Dogs feel the suffering of human beings, especially those who they recognize as their owners? Drs. Karine Silva and Liliana de Sousa, two researchers from the Department of Behavioral Sciences at the Abel Salazar Institute of Biomedical Sciences in Porto, Portugal (35 kms north of Aanifeira) consider that they do, but underline a lack of experimental studies and scientific discussion on the subject. The two scientists published a reflection on the subject in February’s, 2011 Royal Society journal Biology Letters. Dr. Karine Silva indicates that empathy is a complex mechanism which can affect the emotional state of others.
Dr. Silva and her colleagues said: “Curiously, contagious yawning has been connected to higher levels of empathy in humans, with studies suggesting that it probably shares a developmental basis with self-awareness and perspective taking.” She indicated that: “A study showed that pets, namely dogs, behave as ‘upset’ as children when exposed to familiar people faking distress, strongly suggesting ‘sympathetic concern’.
According to some studies, the level of empathy depends on the size of the individual’s brain. In humans, for example, a child from nine months old will tend to spontaneously comfort another child without any reflection on what the other is feeling. “Sympathetic concern only begins at around four years of age,” explains Dr. Silva.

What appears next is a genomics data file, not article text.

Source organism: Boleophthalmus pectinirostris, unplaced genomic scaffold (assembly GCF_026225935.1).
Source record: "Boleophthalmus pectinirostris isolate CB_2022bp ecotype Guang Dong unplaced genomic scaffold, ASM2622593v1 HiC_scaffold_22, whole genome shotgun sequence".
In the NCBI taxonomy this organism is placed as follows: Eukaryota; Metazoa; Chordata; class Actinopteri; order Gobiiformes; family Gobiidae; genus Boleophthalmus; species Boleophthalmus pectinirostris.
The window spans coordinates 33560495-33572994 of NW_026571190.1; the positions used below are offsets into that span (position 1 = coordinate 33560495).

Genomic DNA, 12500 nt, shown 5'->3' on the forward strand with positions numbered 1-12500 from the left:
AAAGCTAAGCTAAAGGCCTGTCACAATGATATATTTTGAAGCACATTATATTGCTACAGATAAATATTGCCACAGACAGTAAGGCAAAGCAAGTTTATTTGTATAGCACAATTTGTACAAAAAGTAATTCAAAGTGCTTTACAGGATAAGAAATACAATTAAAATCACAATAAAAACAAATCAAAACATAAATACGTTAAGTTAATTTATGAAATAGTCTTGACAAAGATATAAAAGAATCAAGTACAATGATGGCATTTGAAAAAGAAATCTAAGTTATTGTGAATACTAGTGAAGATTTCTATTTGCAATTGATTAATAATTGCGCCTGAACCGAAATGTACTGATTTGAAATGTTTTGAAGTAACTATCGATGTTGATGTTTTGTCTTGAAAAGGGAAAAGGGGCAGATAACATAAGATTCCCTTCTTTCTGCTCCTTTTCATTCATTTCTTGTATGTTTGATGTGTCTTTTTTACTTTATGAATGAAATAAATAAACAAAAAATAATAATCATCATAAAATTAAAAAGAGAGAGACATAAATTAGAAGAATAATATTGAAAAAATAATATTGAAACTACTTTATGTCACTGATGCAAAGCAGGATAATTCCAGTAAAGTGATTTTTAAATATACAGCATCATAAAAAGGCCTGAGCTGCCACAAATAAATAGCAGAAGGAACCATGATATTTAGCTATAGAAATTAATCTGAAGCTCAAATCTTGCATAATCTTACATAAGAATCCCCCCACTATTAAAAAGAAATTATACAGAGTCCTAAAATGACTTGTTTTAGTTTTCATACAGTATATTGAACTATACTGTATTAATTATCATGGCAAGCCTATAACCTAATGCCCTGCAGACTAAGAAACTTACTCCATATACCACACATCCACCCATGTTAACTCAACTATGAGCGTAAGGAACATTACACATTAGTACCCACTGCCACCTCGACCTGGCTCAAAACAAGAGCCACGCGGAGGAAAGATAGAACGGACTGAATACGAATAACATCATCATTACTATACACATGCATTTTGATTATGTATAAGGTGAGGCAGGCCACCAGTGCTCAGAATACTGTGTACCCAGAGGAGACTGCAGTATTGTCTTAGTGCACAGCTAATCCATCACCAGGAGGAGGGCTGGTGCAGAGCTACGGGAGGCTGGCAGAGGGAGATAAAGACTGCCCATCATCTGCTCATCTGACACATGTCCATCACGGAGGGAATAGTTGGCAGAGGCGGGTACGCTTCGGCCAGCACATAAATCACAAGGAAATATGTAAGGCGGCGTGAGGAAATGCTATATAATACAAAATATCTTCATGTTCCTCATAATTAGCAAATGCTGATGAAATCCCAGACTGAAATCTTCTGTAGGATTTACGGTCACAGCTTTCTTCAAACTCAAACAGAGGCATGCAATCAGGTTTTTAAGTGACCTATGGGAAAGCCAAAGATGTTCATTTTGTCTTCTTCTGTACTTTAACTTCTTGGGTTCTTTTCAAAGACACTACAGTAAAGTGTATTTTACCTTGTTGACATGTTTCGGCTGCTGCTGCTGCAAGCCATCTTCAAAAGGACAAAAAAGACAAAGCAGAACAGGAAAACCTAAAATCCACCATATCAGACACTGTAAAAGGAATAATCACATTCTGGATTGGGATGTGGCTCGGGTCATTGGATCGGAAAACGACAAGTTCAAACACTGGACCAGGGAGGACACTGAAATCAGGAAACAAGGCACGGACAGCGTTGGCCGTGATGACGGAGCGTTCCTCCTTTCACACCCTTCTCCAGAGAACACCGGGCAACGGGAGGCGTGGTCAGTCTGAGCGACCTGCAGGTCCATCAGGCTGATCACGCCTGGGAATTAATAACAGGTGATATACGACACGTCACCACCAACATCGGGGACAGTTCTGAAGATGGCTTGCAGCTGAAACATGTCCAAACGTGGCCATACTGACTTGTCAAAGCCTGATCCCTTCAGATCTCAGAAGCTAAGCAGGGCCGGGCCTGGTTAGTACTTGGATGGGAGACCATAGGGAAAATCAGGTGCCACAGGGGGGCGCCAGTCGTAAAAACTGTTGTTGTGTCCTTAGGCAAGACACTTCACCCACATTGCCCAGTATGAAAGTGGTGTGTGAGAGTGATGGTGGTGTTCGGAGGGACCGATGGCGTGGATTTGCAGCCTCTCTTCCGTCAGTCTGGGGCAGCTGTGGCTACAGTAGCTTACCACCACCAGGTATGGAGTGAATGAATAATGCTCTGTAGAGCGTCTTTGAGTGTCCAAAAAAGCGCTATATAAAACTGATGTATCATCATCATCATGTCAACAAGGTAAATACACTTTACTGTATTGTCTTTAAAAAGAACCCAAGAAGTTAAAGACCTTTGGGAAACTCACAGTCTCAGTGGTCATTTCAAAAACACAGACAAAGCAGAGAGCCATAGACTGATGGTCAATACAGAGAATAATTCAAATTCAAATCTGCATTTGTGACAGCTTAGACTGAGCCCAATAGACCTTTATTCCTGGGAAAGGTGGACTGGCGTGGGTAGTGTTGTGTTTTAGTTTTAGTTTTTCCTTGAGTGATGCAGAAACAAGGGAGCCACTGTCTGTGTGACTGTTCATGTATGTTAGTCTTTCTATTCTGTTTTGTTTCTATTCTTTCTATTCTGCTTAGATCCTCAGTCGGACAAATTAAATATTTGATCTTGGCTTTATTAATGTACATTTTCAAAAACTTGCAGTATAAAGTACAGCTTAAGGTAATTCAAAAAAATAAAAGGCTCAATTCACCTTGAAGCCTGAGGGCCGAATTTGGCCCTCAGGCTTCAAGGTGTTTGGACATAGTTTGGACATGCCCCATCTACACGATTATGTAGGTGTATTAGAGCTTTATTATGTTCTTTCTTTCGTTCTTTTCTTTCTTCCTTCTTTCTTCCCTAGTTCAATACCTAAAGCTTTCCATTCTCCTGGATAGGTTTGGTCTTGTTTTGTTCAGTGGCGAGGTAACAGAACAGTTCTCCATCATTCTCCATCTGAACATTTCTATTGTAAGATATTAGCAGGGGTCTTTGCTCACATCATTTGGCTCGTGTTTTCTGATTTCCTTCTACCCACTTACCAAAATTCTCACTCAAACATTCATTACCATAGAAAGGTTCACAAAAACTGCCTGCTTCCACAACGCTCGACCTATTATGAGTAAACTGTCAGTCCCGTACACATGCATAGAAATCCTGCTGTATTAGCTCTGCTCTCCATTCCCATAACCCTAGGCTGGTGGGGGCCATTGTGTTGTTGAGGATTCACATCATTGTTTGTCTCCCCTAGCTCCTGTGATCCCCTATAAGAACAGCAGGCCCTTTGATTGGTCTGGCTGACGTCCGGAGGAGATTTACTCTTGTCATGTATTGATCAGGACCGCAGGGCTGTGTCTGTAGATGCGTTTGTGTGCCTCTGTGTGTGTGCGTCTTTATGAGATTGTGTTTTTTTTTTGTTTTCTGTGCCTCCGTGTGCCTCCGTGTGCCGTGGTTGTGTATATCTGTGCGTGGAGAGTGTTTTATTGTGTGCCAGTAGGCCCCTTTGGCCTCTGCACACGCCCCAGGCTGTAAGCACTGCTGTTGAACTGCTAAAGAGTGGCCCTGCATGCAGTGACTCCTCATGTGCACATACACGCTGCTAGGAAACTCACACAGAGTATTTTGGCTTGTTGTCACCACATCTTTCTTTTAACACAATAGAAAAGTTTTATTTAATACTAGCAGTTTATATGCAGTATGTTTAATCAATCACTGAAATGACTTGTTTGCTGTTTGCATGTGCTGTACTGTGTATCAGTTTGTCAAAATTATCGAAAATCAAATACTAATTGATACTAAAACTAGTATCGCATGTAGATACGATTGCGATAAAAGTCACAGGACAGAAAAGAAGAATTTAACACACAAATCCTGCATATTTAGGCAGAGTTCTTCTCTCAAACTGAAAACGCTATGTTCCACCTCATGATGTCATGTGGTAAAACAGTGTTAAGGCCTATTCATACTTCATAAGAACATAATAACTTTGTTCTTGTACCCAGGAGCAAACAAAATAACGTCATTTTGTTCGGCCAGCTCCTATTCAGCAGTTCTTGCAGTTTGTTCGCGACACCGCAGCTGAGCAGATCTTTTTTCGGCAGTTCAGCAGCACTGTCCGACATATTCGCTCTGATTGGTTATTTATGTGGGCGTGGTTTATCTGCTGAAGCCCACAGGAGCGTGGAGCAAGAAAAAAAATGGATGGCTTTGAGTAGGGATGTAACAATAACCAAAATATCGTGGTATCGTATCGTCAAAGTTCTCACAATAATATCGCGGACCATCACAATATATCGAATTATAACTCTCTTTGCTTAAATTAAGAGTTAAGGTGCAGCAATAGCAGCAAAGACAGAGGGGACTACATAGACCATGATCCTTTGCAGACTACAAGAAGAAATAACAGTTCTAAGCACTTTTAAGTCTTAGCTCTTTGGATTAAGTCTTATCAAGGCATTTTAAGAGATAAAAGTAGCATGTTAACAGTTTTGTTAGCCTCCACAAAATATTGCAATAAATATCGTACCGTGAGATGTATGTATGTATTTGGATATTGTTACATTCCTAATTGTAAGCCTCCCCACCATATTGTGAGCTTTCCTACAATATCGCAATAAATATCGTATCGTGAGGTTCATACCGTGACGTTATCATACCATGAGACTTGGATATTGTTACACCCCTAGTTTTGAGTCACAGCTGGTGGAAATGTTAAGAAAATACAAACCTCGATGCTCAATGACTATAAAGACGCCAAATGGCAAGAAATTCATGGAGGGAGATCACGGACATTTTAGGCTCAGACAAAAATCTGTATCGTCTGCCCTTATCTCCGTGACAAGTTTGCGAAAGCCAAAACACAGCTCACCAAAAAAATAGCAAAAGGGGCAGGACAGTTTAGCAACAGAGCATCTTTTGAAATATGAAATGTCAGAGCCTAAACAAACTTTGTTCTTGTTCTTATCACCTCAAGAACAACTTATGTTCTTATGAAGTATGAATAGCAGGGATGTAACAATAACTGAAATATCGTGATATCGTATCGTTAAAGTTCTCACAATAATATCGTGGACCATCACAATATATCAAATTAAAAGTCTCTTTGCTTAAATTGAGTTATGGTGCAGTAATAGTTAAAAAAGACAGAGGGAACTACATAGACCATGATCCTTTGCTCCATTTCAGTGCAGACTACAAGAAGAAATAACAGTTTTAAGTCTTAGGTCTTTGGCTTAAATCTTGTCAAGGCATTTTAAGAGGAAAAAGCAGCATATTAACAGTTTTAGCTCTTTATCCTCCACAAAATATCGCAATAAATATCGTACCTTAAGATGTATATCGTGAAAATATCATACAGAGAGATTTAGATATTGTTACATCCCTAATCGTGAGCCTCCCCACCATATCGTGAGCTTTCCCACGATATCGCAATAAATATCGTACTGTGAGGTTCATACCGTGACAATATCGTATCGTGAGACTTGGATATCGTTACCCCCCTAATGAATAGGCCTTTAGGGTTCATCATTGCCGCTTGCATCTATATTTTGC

Experiments on rats showed that they react to the pain felt by individuals of the same species which are locked in a cage, but not to that felt by humans. Tests with chimpanzees that grew in contact with the man revealed that they not only comfort and help their partners in suffering, but also humans. The question that now arises is related to other animal species living closely with humans, as is the case of the dog.
The two researchers believe that “there is a likelihood that the dog uses its two cognitive faculties to comfort a human.” There are several reasons for this: the fact that domestic dogs descended from wolves, highly sociable animals engaging in group activities with a developed empathy towards other species; biological changes occurred during the domestication process, which began about 10,000 years ago; and the variety of existing breeds.
Studies indicate that even untrained dogs are sensitive to human emergencies and may react to these in order to help those who are suffering. They do not however, understand the nature of the emergency, nor what should be done to get help. One of the hypotheses of this explanation lies in the fact that the dog can smell the pheromone chemicals that are produced by a person in distress.
The researchers conclude that: “Dogs have been increasingly involved with human activities and further studies are crucial if specific needs are to be met.
“For instance, it would be important to conduct rigorous tests on therapeutic dogs that seem to ‘take on’ the emotions of patients, needing massages and calming measures after the sessions.”
We always knew that a dog is the best friend a man could ever have!